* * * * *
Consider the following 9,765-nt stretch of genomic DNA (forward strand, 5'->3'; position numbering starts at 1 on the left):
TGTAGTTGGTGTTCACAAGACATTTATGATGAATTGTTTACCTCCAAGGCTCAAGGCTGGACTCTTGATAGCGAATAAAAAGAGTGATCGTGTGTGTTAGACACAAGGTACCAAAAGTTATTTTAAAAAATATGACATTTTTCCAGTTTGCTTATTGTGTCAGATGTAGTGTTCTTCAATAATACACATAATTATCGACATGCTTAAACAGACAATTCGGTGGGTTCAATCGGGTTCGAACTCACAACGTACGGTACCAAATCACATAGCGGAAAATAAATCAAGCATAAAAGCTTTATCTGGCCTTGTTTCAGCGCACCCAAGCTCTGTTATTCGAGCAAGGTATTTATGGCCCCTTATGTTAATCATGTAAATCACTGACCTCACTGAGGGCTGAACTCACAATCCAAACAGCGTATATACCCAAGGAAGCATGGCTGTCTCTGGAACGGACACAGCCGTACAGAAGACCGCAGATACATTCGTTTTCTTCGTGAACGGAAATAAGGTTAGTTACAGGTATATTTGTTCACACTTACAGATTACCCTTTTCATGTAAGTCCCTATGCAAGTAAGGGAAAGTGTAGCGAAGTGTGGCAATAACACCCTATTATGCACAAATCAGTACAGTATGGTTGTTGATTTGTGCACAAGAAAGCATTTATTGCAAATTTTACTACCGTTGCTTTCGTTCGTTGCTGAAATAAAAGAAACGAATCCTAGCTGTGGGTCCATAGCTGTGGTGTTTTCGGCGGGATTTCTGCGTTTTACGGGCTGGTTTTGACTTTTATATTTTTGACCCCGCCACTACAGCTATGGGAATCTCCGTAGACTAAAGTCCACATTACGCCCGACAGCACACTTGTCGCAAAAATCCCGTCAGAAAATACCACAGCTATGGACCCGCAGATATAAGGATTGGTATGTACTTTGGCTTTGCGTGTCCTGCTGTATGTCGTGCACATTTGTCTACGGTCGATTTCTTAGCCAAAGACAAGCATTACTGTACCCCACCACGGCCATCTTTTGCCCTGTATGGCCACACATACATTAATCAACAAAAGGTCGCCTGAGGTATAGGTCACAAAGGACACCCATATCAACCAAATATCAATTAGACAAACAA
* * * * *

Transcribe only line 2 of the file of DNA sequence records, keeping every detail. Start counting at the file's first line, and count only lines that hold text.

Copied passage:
TGTAGTTGGTGTTCACAAGACATTTATGATGAATTGTTTACCTCCAAGGCTCAAGGCTGGACTCTTGATAGCGAATAAAAAGAGTGATCGTGTGTGTTAGACACAAGGTACCAAAAGTTATTTTAAAAAATATGACATTTTTCCAGTTTGCTTATTGTGTCAGATGTAGTGTTCTTCAATAATACACATAATTATCGACATGCTTAAACAGACAATTCGGTGGGTTCAATCGGGTTCGAACTCACAACGTACGGTACCAAATCACATAGCGGAAAATAAATCAAGCATAAAAGCTTTATCTGGCCTTGTTTCAGCGCACCCAAGCTCTGTTATTCGAGCAAGGTATTTATGGCCCCTTATGTTAATCATGTAAATCACTGACCTCACTGAGGGCTGAACTCACAATCCAAACAGCGTATATACCCAAGGAAGCATGGCTGTCTCTGGAACGGACACAGCCGTACAGAAGACCGCAGATACATTCGTTTTCTTCGTGAACGGAAATAAGGTTAGTTACAGGTATATTTGTTCACACTTACAGATTACCCTTTTCATGTAAGTCCCTATGCAAGTAAGGGAAAGTGTAGCGAAGTGTGGCAATAACACCCTATTATGCACAAATCAGTACAGTATGGTTGTTGATTTGTGCACAAGAAAGCATTTATTGCAAATTTTACTACCGTTGCTTTCGTTCGTTGCTGAAATAAAAGAAACGAATCCTAGCTGTGGGTCCATAGCTGTGGTGTTTTCGGCGGGATTTCTGCGTTTTACGGGCTGGTTTTGACTTTTATATTTTTGACCCCGCCACTACAGCTATGGGAATCTCCGTAGACTAAAGTCCACATTACGCCCGACAGCACACTTGTCGCAAAAATCCCGTCAGAAAATACCACAGCTATGGACCCGCAGATATAAGGATTGGTATGTACTTTGGCTTTGCGTGTCCTGCTGTATGTCGTGCACATTTGTCTACGGTCGATTTCTTAGCCAAAGACAAGCATTACTGTACCCCACCACGGCCATCTTTTGCCCTGTATGGCCACACATACATTAATCAACAAAAGGTCGCCTGAGGTATAGGTCACAAAGGACACCCATATCAACCAAATATCAATTAGACAAACAA